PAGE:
Christmas, an invitation to live in the Light: A homily for Christmas (Year A)

14199294_10206930735689402_7346692487453914529_nSome years ago, a friend of mine got me bacon jam for Christmas.  It is not good.  I used to think that everything is better with bacon.  No more.  Jam is not better with bacon.

That friend—he told me of how he once was in a science class and did an experiment.  He took two pots and put seeds in both of them.  He watered them the same.  The only difference was that one pot he put in a fairly dark room and the other he put in a very well lit room.

You don’t have to be a botanist to speculate about what happened.

The seeds that were in the pot that went into the darkness did not grow so well.  They did pop up, eventually, but they were brown, weak, dried out.  They were rootless and fruitless.  They were not what a plant is meant to be.

Now the seeds in the pot that was in the light—they grew up nice and tall, they were green and strong.  They produced fruit, developed great roots.  And they were beautiful—and precatively what a plant is meant to be.

My friends, we are like those plants.  God built us in such a way that we need the light. We need the light to grow, to be fruitful, to be beautiful, to be what we were intended to be.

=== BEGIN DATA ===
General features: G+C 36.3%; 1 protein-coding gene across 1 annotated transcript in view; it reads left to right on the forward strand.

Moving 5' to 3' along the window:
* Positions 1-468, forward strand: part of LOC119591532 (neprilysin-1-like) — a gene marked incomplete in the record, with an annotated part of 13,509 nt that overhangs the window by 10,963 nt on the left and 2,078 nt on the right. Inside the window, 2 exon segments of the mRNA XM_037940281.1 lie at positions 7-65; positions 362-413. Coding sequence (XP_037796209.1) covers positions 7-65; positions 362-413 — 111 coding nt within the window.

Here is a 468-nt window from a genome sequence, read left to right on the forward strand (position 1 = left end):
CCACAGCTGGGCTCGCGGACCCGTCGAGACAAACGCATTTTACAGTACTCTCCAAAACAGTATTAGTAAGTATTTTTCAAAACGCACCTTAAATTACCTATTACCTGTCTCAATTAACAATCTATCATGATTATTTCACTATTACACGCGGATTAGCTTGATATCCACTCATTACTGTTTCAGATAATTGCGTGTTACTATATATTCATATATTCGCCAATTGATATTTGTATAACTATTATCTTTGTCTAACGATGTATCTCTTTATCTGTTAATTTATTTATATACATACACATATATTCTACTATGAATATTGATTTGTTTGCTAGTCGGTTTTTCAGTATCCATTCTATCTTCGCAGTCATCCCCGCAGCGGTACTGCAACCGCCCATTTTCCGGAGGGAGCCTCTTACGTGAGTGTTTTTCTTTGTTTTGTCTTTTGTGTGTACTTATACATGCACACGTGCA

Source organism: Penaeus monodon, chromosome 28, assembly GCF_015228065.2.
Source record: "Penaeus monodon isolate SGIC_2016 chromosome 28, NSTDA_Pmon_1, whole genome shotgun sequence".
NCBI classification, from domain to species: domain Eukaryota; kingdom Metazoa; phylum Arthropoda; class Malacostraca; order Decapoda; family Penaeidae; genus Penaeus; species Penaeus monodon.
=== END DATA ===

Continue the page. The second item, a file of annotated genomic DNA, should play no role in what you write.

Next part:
Today we celebrate that in Jesus, whose birth we celebrate today, we have the Light we need.

That is to say, we gather together this holy and silent night–one of the longest, darkest, and coldest nights of the year–to celebrate the birth, the entrance of Light into our world.

As our Scripture this evening attests, in Jesus, a “burning torch” entered a “forsaken” and “desolate” world, one that had been dimmed by sin and darkened by strife, one that had been a dreary landscape of pain and drudgery, loneliness and agony, sickness and death.

But then the Light came, and the Light made all the difference in the world.  By the power and potency of that Light, the frozen were freed, the blind could see, and the sorrowing had reason to rejoice.  “The people who walked in darkness have seen a great light; upon those who dwelt in the land of gloom, a light has shone.”

My friends, Christmas is a great celebration!  But let us pray with the Lord God tonight: after our presents are opened and cookies are eaten and the guests have gone home–how will we live more fully in the Light this coming year?  What will we do to put ourselves into the presence of the Light?

The thing is, there is a temptation to try to fashion for ourselves something “better” then Jesus. Some folks in the scriptures went down that road. But then our fate is the same as that plant in the darkness—fruitless, rootless, unpleasant, weak.

Let us live this year in the Light whose birth we celebrate today at this Holy Mass.

Merry Christmas.